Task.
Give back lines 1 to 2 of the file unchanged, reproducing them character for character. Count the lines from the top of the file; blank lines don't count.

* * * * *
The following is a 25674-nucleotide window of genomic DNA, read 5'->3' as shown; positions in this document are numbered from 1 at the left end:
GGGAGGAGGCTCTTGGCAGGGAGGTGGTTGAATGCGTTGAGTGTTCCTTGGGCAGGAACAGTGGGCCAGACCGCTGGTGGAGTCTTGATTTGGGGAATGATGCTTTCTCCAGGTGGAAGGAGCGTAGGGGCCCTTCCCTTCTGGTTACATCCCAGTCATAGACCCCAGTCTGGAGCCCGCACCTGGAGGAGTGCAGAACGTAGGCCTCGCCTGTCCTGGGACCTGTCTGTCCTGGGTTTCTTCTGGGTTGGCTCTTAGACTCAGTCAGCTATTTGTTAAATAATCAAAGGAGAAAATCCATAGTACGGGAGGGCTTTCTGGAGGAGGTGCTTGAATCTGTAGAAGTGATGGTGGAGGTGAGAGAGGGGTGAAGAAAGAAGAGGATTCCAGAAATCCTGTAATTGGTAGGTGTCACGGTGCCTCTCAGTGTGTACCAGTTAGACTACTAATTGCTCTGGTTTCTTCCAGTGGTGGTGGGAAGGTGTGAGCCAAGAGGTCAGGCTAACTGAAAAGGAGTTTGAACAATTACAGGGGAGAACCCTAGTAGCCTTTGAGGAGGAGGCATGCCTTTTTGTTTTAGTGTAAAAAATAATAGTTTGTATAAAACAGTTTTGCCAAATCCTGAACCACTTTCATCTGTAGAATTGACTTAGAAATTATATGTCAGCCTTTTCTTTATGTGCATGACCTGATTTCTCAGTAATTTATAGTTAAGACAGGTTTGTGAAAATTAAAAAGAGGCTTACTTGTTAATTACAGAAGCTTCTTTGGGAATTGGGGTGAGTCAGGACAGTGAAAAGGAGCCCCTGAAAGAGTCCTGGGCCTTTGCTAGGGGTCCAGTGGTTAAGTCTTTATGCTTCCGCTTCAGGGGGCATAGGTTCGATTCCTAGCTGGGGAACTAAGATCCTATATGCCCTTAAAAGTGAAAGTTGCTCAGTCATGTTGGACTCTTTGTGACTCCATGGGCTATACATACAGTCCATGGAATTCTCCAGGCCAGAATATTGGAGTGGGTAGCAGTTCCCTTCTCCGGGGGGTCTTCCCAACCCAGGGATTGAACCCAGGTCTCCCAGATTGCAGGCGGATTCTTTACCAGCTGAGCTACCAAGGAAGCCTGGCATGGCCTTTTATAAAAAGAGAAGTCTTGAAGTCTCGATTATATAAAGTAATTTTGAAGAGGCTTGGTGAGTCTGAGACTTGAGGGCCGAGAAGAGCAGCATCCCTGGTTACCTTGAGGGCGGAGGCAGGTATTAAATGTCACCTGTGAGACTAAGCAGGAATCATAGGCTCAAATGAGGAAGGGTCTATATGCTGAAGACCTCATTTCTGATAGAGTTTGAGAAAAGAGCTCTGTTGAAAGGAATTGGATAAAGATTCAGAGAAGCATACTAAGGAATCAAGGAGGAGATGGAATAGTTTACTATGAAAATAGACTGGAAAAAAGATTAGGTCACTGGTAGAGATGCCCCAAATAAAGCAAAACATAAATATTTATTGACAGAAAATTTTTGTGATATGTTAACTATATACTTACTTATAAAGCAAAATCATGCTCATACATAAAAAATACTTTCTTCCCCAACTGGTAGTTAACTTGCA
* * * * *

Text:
The following is a 25674-nucleotide window of genomic DNA, read 5'->3' as shown; positions in this document are numbered from 1 at the left end:
GGGAGGAGGCTCTTGGCAGGGAGGTGGTTGAATGCGTTGAGTGTTCCTTGGGCAGGAACAGTGGGCCAGACCGCTGGTGGAGTCTTGATTTGGGGAATGATGCTTTCTCCAGGTGGAAGGAGCGTAGGGGCCCTTCCCTTCTGGTTACATCCCAGTCATAGACCCCAGTCTGGAGCCCGCACCTGGAGGAGTGCAGAACGTAGGCCTCGCCTGTCCTGGGACCTGTCTGTCCTGGGTTTCTTCTGGGTTGGCTCTTAGACTCAGTCAGCTATTTGTTAAATAATCAAAGGAGAAAATCCATAGTACGGGAGGGCTTTCTGGAGGAGGTGCTTGAATCTGTAGAAGTGATGGTGGAGGTGAGAGAGGGGTGAAGAAAGAAGAGGATTCCAGAAATCCTGTAATTGGTAGGTGTCACGGTGCCTCTCAGTGTGTACCAGTTAGACTACTAATTGCTCTGGTTTCTTCCAGTGGTGGTGGGAAGGTGTGAGCCAAGAGGTCAGGCTAACTGAAAAGGAGTTTGAACAATTACAGGGGAGAACCCTAGTAGCCTTTGAGGAGGAGGCATGCCTTTTTGTTTTAGTGTAAAAAATAATAGTTTGTATAAAACAGTTTTGCCAAATCCTGAACCACTTTCATCTGTAGAATTGACTTAGAAATTATATGTCAGCCTTTTCTTTATGTGCATGACCTGATTTCTCAGTAATTTATAGTTAAGACAGGTTTGTGAAAATTAAAAAGAGGCTTACTTGTTAATTACAGAAGCTTCTTTGGGAATTGGGGTGAGTCAGGACAGTGAAAAGGAGCCCCTGAAAGAGTCCTGGGCCTTTGCTAGGGGTCCAGTGGTTAAGTCTTTATGCTTCCGCTTCAGGGGGCATAGGTTCGATTCCTAGCTGGGGAACTAAGATCCTATATGCCCTTAAAAGTGAAAGTTGCTCAGTCATGTTGGACTCTTTGTGACTCCATGGGCTATACATACAGTCCATGGAATTCTCCAGGCCAGAATATTGGAGTGGGTAGCAGTTCCCTTCTCCGGGGGGTCTTCCCAACCCAGGGATTGAACCCAGGTCTCCCAGATTGCAGGCGGATTCTTTACCAGCTGAGCTACCAAGGAAGCCTGGCATGGCCTTTTATAAAAAGAGAAGTCTTGAAGTCTCGATTATATAAAGTAATTTTGAAGAGGCTTGGTGAGTCTGAGACTTGAGGGCCGAGAAGAGCAGCATCCCTGGTTACCTTGAGGGCGGAGGCAGGTATTAAATGTCACCTGTGAGACTAAGCAGGAATCATAGGCTCAAATGAGGAAGGGTCTATATGCTGAAGACCTCATTTCTGATAGAGTTTGAGAAAAGAGCTCTGTTGAAAGGAATTGGATAAAGATTCAGAGAAGCATACTAAGGAATCAAGGAGGAGATGGAATAGTTTACTATGAAAATAGACTGGAAAAAAGATTAGGTCACTGGTAGAGATGCCCCAAATAAAGCAAAACATAAATATTTATTGACAGAAAATTTTTGTGATATGTTAACTATATACTTACTTATAAAGCAAAATCATGCTCATACATAAAAAATACTTTCTTCCCCAACTGGTAGTTAACTTGCA